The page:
3. I I come at this from the perspective of somebody who develops scorm elearning in the rapid development tool captivate. From my point of view, tin can will provide a number of minor improvements for the traditional style elearning I develop. These include: no more frames and pop-ups which can be a headache to support; navigation and sequencing much easier to implement using html links (revolutionary!); greatly trimmed down xml files; improved control over my content and who can use it; higher level of security; option to use server side code; flexibility to report more information.

    I referred to these benefits as minor because the real selling point of tin can for me is the ability to report learning that is not traditional elearning. The statement that Bob smith passed a captivate course will be included in a feed that he was observed by his supervisor demonstrating a particular competency. Statements can be reported not just by elearning content but by the learner themselves or by supervisors, trainers, teachers, register systems, library book loan systems etc. That is where tin can will shine.

    In regards to captivate etc. supporting tin can, its not a big deal. Do a Google search for “captivate tin can” and click the top link.

    @garemoko

  4. Not a Fan

    The reason that Tim Martin is so interested in making sure that, and convincing people that, Tin Can will be adopted is that if it is adopted they will make a ton of money. They already got a grant to build it, they already had much of the architecture to support it, and if it works they will be the first and only offering available for the near term so it only stands to reason that the PR on the street from Tim and crew is that it will succeed with flying colors otherwise Rustici loses a very lucrative revenue stream and ADL gets a big fail from another one of its grants.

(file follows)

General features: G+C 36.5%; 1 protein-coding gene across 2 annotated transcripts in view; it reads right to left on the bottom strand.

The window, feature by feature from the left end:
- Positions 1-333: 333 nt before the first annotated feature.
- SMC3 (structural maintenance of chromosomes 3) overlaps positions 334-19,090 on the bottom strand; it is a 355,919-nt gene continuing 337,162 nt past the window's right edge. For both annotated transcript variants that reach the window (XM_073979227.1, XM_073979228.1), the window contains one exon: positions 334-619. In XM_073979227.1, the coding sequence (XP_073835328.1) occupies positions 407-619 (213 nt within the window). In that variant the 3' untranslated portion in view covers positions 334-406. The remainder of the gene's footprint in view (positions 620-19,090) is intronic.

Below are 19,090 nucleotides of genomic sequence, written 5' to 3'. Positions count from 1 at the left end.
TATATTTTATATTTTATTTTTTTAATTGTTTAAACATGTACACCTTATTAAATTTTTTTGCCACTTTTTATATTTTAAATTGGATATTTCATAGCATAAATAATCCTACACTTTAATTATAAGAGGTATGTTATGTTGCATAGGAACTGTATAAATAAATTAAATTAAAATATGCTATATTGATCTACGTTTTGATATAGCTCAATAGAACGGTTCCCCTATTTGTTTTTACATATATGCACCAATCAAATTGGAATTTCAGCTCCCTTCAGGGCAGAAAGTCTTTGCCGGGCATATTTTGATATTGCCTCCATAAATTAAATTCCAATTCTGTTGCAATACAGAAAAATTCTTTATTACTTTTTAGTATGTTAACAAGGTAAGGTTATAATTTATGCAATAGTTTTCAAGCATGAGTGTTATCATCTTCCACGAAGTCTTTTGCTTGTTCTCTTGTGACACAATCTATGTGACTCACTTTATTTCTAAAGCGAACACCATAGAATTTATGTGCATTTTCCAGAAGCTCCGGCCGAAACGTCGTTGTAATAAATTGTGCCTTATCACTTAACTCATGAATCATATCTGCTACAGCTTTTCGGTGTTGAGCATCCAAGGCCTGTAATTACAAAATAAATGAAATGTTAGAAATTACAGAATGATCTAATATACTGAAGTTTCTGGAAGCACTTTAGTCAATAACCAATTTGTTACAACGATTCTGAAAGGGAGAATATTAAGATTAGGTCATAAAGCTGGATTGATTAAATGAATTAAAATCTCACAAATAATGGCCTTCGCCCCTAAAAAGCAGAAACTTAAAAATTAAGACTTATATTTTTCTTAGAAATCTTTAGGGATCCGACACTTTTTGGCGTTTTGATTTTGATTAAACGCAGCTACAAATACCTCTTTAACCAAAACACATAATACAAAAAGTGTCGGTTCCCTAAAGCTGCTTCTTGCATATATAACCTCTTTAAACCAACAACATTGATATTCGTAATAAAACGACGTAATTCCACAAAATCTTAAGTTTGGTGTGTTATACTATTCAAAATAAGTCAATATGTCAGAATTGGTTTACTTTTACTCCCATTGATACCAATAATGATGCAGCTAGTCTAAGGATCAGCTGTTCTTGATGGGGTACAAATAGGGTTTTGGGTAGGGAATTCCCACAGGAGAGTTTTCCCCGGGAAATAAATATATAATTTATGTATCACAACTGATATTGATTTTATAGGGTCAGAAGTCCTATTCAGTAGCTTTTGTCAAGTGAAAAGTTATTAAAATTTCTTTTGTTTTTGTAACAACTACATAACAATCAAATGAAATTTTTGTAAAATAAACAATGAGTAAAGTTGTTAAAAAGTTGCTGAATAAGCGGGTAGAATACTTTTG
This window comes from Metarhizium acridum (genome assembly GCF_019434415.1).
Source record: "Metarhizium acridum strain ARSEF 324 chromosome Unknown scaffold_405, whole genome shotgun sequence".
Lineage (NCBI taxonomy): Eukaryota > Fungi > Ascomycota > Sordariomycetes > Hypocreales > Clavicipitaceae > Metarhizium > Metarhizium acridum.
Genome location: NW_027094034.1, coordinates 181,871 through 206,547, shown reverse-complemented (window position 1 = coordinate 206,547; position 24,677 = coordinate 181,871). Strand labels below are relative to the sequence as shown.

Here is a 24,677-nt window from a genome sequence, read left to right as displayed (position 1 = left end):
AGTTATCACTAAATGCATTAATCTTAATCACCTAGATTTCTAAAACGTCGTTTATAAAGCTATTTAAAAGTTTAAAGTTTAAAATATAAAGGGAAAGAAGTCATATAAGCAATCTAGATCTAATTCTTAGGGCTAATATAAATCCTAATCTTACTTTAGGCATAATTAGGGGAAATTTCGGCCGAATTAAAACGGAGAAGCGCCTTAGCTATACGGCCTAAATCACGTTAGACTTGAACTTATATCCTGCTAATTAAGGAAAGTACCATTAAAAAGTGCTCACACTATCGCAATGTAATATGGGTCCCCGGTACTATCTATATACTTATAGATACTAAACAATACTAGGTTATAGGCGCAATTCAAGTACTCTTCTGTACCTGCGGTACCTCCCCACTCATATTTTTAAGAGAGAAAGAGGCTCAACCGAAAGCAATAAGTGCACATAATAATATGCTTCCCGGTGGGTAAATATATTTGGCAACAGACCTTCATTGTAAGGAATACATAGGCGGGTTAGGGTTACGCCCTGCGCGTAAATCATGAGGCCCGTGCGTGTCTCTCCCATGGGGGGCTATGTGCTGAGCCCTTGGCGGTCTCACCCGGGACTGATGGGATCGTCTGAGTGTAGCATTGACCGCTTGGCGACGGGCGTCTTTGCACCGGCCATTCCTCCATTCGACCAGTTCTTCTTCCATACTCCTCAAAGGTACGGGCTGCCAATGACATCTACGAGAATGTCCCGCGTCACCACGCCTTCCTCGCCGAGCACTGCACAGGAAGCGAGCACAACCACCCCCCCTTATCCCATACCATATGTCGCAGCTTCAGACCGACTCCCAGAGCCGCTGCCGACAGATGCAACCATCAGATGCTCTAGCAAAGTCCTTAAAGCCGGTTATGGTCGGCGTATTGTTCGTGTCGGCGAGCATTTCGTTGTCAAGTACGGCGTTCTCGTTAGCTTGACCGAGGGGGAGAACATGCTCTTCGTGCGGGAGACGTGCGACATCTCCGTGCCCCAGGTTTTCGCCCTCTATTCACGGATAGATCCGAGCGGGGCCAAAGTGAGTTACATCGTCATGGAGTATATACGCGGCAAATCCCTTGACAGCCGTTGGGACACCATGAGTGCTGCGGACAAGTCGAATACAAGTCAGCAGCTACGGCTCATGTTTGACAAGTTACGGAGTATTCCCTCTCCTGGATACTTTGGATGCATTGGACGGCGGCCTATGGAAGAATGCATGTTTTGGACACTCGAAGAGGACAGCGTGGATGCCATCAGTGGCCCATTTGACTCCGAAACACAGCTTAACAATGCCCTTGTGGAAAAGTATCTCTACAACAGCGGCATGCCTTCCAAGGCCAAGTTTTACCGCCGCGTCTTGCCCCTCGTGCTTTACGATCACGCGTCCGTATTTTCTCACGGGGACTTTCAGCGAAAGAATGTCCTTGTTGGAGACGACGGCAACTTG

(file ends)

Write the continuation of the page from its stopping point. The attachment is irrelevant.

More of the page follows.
5. We’re all professionals here, so I’m not sure why the notion that Tim has something to gain from the success of Tin Can somehow undermines his credibility. It’s totally cool with me if Tim earns money from the adoption of his work. I certainly hope to earn money from the work I do!

    Because my organization has long been in the business of designing training programs which incorporate offline/out of the classroom/in the field activities, I’m VERY excited about the way Tin Can opens up a better way (we do actually have a pretty good one, but it requires people to log into the learning system) to track things like manager certification of learner demonstration on the job of mastery of a concept weeks after they were exposed to the content of a lesson. It makes it that much easier to recognize and track the performance of learners as they move through the training process.

    I hope everybody wins – ADL, Rustici, content developers, learning administrators, learners, their organizations, and the customers of those organizations. This is not a zero-sum game we’re playing!

  6. Mathieu Jobin

    about the options 1-4 an organization could pick.

    Could not one LMS support both SCORM and TinCan ?
    Allowing uploads of customer’s courses files under one or the other format.
    and offering delivery in both format as well?

    it seems the way to go, so that content provider can start using TinCan without converting all of their courses. This way, the adoption should go smoothly.

    • @mathieu

      Definitely. I believe LMSs should support both SCORM and Tin Can, for an _extended_ period of time. The best LMSs will have great support for the broadest set of experiences that they can, and that will include SCORM and Tin Can.

      No, Tin Can itself isn’t backward compatible with SCORM, it does so much more. But yes, a single LMS can definitely support both elegantly.

      Tim

  7. Interesting article and comments. IMO, this API makes alot of sense- eliminating the need for Organizations, SCOS, Single-user registrations, browser requirements and connectivity. Unfortunately, the DOD isn’t too keen on updating their requirements to modern, forward-thinking standards. I’m afraid most of us will be trudging along with SCORM 2004 and LMS’s for the forseeable future.